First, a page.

The Forbidden is Wanted-part2: Arab Governments Abuse of Religious and Social Norms to Marginalize Minorities

28-08-17

By Amin Jobran

 

Are individual rights more important than collective rights in a society? The philosophical and intellectual debate around this question and how it translates to freedom of expression/opinion online is a long and complex one and is not the within the scope of this article. However, the outcomes of the policies inspired by either sides of the question are subject to our scrutiny and critique.

 

It is rare to see a society that have fully empowered individual rights over collective ones. Moreover, there are always limitations to individual freedoms especially when they infringe on the rights of others, hate speech and child pornography being two examples. This is the case in many of the Western countries that have aligned their rule of law with the universal declaration of human rights. On the other hand, countries with conservative societies tend to trump individual rights in favor of collective ones and most Arab countries are of the second type.

 

It is no secret that Arab societies views and culture are very much influenced by religion, namely Islam, as well as a conservative eastern perspective on issues related to morality and modern issues. For example, nudity and overt sexual behavior are regarded as impermissible both in western and eastern countries, however, western countries allow porn sites and nude beaches to accommodate for individual rights, while most Arab countries would not allow it to conform with social traditions and religious beliefs. As the Guardian writer Brian Whittaker brilliantly puts it:

 

“Although Muslim societies today can be described as generally homophobic, it’s a mistake to view homophobia as a self-contained problem: it’s part of a syndrome in which the rights of individuals are subsumed in the perceived interests of the community and – often – maintaining an “Islamic” ethos. The result is that society places a high value on conformity and expressions of individuality are frowned upon; there is a strong emphasis on upholding social “norms” and keeping up appearances – in public if not necessarily in private.”

 

It is understandable that a conservative society, like Saudi Arabia for example, will not embrace liberal ideas overnight. The rate of progress when it comes to social issues and ideas is very slow and no country is similar to another. However, it becomes problematic when authorities start abusing collective rights to limit the individual rights for their citizens and marginalize them. LGBTQ communities across Arab countries are a clear example of such targeting. To put things in perspective, a Jordanian EZine called My.Khali was forced to shut down in 2016 after a Jordanian MP carried out attacks on it that led to its closure. The main accusations were homophobic and centered around “spreading homosexuality in Jordan”. Following this incident the workers of My.Khali received death threats and hate messages.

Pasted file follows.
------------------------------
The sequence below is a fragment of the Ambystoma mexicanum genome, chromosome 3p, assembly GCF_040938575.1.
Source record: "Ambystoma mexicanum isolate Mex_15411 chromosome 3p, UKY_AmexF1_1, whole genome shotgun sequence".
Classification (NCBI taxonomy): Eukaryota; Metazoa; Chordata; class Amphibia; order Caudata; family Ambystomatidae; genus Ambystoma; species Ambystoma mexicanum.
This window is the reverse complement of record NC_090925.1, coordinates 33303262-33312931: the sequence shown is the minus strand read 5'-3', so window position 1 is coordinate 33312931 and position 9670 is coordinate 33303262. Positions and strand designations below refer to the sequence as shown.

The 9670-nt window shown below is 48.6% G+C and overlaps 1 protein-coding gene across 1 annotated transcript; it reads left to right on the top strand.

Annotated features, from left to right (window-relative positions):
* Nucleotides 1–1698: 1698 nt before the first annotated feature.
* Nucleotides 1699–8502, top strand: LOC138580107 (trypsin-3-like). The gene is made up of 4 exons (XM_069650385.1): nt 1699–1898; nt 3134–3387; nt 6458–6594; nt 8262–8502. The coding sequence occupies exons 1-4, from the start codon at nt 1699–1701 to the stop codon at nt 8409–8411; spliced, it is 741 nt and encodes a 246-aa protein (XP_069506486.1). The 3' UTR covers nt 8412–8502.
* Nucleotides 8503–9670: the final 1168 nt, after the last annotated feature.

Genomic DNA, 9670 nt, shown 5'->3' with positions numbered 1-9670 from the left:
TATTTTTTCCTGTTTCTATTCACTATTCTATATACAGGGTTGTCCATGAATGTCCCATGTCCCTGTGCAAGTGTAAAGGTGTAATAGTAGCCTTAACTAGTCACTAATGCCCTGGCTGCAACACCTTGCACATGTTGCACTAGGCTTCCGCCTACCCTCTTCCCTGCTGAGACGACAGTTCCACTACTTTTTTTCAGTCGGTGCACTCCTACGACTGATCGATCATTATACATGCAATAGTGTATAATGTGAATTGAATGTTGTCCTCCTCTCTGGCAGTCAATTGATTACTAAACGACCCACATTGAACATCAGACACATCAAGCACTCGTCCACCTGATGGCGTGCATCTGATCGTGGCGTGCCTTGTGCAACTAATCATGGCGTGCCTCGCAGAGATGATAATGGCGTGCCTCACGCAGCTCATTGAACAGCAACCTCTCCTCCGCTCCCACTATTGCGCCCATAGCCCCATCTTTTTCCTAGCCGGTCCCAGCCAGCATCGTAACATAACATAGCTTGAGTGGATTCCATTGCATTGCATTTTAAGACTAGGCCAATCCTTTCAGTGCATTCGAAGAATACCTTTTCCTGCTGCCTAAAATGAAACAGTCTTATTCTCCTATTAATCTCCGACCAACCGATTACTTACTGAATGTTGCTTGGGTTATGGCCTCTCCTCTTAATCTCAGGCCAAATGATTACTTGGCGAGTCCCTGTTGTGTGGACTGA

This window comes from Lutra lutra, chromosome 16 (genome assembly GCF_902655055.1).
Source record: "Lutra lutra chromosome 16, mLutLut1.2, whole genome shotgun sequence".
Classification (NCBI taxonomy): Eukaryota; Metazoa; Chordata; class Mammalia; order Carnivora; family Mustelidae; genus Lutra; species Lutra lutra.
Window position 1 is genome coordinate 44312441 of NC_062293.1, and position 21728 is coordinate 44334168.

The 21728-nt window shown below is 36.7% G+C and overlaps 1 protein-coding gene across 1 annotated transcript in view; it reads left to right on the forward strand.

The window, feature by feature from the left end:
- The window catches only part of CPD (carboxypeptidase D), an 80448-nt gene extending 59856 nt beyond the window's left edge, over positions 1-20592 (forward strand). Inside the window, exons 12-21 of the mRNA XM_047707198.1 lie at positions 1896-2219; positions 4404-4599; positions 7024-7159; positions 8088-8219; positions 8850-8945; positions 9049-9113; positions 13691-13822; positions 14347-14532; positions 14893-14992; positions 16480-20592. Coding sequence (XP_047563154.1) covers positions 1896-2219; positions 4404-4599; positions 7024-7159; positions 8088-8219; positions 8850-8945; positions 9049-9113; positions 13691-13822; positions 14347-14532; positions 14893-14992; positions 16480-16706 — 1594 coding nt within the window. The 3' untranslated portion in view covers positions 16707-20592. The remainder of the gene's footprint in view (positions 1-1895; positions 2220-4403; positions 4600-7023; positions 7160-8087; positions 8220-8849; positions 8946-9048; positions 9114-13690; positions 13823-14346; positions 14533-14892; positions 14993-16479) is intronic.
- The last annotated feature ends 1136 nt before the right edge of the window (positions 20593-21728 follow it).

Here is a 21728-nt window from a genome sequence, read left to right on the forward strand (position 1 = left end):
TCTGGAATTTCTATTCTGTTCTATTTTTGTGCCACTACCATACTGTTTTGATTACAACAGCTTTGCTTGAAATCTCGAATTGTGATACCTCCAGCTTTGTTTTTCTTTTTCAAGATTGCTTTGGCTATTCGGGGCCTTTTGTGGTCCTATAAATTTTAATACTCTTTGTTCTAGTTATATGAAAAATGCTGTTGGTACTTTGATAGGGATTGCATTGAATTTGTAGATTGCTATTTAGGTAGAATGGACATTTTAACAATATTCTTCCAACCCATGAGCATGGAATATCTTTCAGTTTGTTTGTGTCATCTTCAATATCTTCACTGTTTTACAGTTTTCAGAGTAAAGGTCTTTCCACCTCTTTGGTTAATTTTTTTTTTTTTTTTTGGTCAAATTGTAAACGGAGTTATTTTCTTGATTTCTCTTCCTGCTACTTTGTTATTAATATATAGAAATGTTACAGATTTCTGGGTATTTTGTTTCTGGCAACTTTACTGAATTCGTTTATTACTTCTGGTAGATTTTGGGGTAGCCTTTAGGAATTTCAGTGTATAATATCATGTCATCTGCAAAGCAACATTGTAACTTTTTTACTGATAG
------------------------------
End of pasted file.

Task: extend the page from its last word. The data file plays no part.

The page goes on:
The discrimination against LGBTQ community is institutional, social, and moral in many countries. Even in countries where LGBTQ community can be open about their identity without fearing for their lives (i.e. Lebanon), discriminatory laws are still present but not implemented.

 

Moreover, the discrimination extends to the digital world where they are forbidden to have safe spaces as well. Sudan, Yemen, and the Gulf Region block access to LGBTQ online content through filtering and restricting keyword access. More aggressive techniques rely on targeting users looking for same sex dating to either arrest them or oust them to be ostracized by their family and society.

 

These attempts to target LGBTQ community are often justified by restricting sexual content, meaning porn. Most of the online platforms that are blocked by the authorities have no sexual content on them but rather a social and cultural one. In this case, the view of the state on homosexuality is often influenced by the state’s religious orientation and therefore the state’s justification of such blocking goes unchallenged and is often above criticism.

 

The narrative used by the state for anything that opposes its power is propagated by the public especially when it comes to policies that are justified or approved by the religious authority of the country. With a narrative that is so dogmatic it becomes easy to polarize people and categorize them into good/bad, moral/immoral, normal/abnormal. Using the same logic it becomes easier to paint everyone the government or the religious authority dislikes with the brush they chose. Needless to say that the danger of this tactic is detrimental to freedom of opinion and expression, both online and offline.

 

The other problem with the policy of blocking and filtering is the fact that it is not very efficient and does not fulfil its own objective: stop people from accessing content the government deems “indecent”. As the next article will show, internet users often find a way around the blocking to access the content they want and the government knows it which begs the questions: why do they continue to block and how can civil society change the narrative in favor of an open internet with unrestricted access?